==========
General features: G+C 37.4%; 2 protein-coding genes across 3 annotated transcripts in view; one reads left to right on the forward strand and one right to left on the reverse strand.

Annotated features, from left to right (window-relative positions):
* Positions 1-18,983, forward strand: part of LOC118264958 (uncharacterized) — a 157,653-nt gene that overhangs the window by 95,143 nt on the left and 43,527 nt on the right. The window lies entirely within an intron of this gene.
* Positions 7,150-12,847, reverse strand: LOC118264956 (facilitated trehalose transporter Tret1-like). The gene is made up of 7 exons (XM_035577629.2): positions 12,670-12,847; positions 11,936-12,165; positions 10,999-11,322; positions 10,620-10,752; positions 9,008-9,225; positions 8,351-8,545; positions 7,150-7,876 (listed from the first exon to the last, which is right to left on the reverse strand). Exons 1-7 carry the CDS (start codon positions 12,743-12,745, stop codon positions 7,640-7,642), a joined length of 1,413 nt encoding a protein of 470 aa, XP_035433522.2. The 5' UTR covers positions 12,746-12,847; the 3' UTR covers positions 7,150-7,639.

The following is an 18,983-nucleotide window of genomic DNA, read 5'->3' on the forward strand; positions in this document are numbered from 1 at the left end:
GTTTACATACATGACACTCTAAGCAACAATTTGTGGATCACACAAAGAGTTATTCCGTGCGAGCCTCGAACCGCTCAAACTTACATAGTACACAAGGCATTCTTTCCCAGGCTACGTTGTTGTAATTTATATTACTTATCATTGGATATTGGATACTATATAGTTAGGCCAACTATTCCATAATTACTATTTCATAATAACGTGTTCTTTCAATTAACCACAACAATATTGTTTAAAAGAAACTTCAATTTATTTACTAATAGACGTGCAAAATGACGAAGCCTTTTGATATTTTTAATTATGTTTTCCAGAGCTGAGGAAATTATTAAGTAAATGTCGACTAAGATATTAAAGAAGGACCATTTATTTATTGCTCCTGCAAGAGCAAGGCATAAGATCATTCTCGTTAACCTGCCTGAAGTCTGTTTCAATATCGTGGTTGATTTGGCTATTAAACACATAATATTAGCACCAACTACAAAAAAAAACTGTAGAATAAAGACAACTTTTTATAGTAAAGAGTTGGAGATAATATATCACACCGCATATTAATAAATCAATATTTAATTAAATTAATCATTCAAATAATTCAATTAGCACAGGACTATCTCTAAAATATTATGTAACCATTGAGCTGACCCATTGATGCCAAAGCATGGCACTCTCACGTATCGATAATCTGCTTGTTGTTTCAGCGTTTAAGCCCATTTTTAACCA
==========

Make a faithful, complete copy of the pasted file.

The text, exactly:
General features: G+C 37.4%; 2 protein-coding genes across 3 annotated transcripts in view; one reads left to right on the forward strand and one right to left on the reverse strand.

Annotated features, from left to right (window-relative positions):
* Positions 1-18,983, forward strand: part of LOC118264958 (uncharacterized) — a 157,653-nt gene that overhangs the window by 95,143 nt on the left and 43,527 nt on the right. The window lies entirely within an intron of this gene.
* Positions 7,150-12,847, reverse strand: LOC118264956 (facilitated trehalose transporter Tret1-like). The gene is made up of 7 exons (XM_035577629.2): positions 12,670-12,847; positions 11,936-12,165; positions 10,999-11,322; positions 10,620-10,752; positions 9,008-9,225; positions 8,351-8,545; positions 7,150-7,876 (listed from the first exon to the last, which is right to left on the reverse strand). Exons 1-7 carry the CDS (start codon positions 12,743-12,745, stop codon positions 7,640-7,642), a joined length of 1,413 nt encoding a protein of 470 aa, XP_035433522.2. The 5' UTR covers positions 12,746-12,847; the 3' UTR covers positions 7,150-7,639.

The following is an 18,983-nucleotide window of genomic DNA, read 5'->3' on the forward strand; positions in this document are numbered from 1 at the left end:
GTTTACATACATGACACTCTAAGCAACAATTTGTGGATCACACAAAGAGTTATTCCGTGCGAGCCTCGAACCGCTCAAACTTACATAGTACACAAGGCATTCTTTCCCAGGCTACGTTGTTGTAATTTATATTACTTATCATTGGATATTGGATACTATATAGTTAGGCCAACTATTCCATAATTACTATTTCATAATAACGTGTTCTTTCAATTAACCACAACAATATTGTTTAAAAGAAACTTCAATTTATTTACTAATAGACGTGCAAAATGACGAAGCCTTTTGATATTTTTAATTATGTTTTCCAGAGCTGAGGAAATTATTAAGTAAATGTCGACTAAGATATTAAAGAAGGACCATTTATTTATTGCTCCTGCAAGAGCAAGGCATAAGATCATTCTCGTTAACCTGCCTGAAGTCTGTTTCAATATCGTGGTTGATTTGGCTATTAAACACATAATATTAGCACCAACTACAAAAAAAAACTGTAGAATAAAGACAACTTTTTATAGTAAAGAGTTGGAGATAATATATCACACCGCATATTAATAAATCAATATTTAATTAAATTAATCATTCAAATAATTCAATTAGCACAGGACTATCTCTAAAATATTATGTAACCATTGAGCTGACCCATTGATGCCAAAGCATGGCACTCTCACGTATCGATAATCTGCTTGTTGTTTCAGCGTTTAAGCCCATTTTTAACCA